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Daugaard signs Sentinel bill into law

Posted: Tuesday, Mar 12th, 2013

House Bill 1087, or as it is more widely known as, the School Sentinel Bill, has taken a long road to approval since it was introduced to the South Dakota House of Representatives on January 17th of this year. But no matter the length of time it took, the bill was passed by both the House and Senate in early March and delivered to Governor Dennis Daugaard’s desk on March 7th where Daugaard signed it into law.

The bill’s goal is to help protect the unprotected by arming either a school employee, hired security personnel, or volunteer. Essentially, the bill would allow school boards to decide whether or not they wish to have someone in their school carry a gun to “secure or enhance the deterrence of physical threat and defense of the school, its students, its staff, and members of the public on the school premises against violent attack.”

The idea behind the bill has not sat well with everyone, with people having grave concerns about allowing firearms in the same building as kindergartners.

“I'm not sure if more guns in the school is the answer. We are lucky that our police force is only seconds away unlike some other areas of South Dakota,” said Flandreau Superintendent Rick Weber. But as of now, Flandreau has access to a School Resource Officer (SRO) who is a police officer that is in the building during school hours and all sporting events.

That is a big reason why Dr. Leslie Heinemann, the District 8 Representative, helped introduce the bill.

“I have been a supporter of the school Sentinel program because it is essentially the same program Flandreau Public has in place today,” Dr. Heinemann said. “It appeared to me, after visiting with local law enforcement and individuals involved with our local resource officer, to be a reasonable approach to furthering the issue of school safety with the decision being made at the local level.”

But another school superintendent that is in the district Dr. Heinemann represents also disapproves of the idea, and they don’t have access to local police force, at least not within a 10-minute drive.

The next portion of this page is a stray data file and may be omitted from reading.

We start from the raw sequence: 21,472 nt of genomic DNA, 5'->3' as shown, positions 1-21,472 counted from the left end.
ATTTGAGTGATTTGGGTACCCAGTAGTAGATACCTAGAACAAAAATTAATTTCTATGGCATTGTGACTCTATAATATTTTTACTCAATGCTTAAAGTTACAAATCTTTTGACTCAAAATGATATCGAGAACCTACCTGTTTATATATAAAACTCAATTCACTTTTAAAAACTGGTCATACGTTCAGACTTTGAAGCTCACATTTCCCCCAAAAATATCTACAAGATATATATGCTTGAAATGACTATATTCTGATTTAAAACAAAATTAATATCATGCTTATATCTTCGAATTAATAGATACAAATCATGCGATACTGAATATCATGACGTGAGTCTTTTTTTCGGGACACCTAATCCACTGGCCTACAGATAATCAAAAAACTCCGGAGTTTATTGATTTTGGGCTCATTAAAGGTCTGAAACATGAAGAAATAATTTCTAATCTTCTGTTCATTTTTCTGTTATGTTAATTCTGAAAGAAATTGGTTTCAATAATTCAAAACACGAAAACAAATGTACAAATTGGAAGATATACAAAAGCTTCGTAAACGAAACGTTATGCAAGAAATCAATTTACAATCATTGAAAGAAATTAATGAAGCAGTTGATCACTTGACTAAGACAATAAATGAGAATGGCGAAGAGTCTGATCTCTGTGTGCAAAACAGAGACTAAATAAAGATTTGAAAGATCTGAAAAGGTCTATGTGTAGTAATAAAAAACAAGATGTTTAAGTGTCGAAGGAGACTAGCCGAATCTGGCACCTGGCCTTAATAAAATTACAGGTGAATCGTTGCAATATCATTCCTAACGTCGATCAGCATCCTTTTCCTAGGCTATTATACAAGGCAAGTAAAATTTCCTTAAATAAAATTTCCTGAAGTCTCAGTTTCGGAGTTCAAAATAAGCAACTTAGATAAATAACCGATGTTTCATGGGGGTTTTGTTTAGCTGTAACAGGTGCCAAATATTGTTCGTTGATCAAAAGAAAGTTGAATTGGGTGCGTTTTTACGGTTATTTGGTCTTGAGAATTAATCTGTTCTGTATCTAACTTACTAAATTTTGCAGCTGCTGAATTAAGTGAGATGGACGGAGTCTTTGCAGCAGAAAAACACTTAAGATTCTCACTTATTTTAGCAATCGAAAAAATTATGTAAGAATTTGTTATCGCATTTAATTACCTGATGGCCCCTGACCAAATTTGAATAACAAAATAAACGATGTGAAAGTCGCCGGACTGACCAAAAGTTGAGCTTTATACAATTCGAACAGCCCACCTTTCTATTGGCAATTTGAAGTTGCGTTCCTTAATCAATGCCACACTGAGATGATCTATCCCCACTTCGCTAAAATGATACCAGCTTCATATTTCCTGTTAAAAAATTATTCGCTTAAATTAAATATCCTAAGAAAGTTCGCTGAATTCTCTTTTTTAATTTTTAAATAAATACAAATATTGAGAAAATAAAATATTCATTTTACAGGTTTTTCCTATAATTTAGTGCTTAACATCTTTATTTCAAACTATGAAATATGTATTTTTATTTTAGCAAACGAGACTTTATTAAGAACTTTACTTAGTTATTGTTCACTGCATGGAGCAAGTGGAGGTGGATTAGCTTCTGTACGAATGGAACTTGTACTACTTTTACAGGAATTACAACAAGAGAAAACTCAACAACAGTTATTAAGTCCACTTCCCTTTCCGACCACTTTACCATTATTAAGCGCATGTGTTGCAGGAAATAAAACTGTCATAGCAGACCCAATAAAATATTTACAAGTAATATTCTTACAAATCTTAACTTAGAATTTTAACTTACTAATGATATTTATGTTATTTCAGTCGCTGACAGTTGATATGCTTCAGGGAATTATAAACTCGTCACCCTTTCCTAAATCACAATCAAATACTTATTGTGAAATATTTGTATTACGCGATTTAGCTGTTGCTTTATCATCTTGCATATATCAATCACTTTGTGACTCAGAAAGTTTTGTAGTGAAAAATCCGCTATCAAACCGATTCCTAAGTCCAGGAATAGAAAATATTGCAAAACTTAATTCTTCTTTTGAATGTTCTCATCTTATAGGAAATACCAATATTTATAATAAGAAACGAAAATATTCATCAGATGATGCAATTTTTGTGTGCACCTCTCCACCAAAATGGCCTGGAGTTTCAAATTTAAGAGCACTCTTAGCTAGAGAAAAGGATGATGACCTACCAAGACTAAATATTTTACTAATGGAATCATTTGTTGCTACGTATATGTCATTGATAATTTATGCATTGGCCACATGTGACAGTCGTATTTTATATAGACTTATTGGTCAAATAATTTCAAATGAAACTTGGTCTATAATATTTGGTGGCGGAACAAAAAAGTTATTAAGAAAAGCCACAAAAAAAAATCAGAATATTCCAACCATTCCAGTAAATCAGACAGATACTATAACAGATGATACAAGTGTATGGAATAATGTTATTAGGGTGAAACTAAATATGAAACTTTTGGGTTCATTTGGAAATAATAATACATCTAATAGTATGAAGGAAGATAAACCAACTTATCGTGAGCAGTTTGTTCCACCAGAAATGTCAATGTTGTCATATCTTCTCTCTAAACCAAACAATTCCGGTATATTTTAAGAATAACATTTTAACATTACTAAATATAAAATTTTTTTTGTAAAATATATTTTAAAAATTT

“I'm all for local control, but I see nothing good coming out of a bill that gives school boards the authority to allow certain employees, except licensed resource officers and law enforcement, to have guns in school,” Darold Rounds, the Colman-Egan Superintendent said. “I love to hunt and I own several guns and I practice safety all the time. However, every year we hear of people that were killed or seriously injured because of gun accidents. I know there are two sides of every issue, but I feel having guns in our schools would cause more problems than they would solve,” Rounds added.

The two Moody County superintendents take the same stance as District 8’s other representative, Scott Parsley.

“I strongly believe you can not solve violence with violence,” said Representative Parsley and he proved that time in and time out while the bill was still on the floor. “I have opposed HB 1087 every time the bill has been on the House floor. In fact I have spoke against the bill every time the bill was on the floor. In fact I made a motion to not concur with the Senate, however the motion failed.”

There are a lot of factors that go into the School Sentinel bill that cannot be explained in this article but one thing that is important for people to know is that if local school boards do approve the use of a school sentinel, you could have a say in it as well.

According to the bill “A decision by a school board to implement a school sentinel program pursuant to section 1 of this Act may be referred to a vote of the qualified voters of the school district by the filing of a petition signed by five percent of the registered voters in the school district, based upon the total number of registered voters at the last preceding general election.”

In other words, if the board approves it, and five percent of the registered voters in the school district sign a petition, the program will go to a community vote.

Only time will tell what will happen at your local school but both Colman-Egan and Flandreau plan on discussing the issue during their board meetings in April.

For a complete reading of the finalized bill, you can visit http://legis.state.sd.us/sessions/2013/Bill.aspx?File=HB1087ENR.htm

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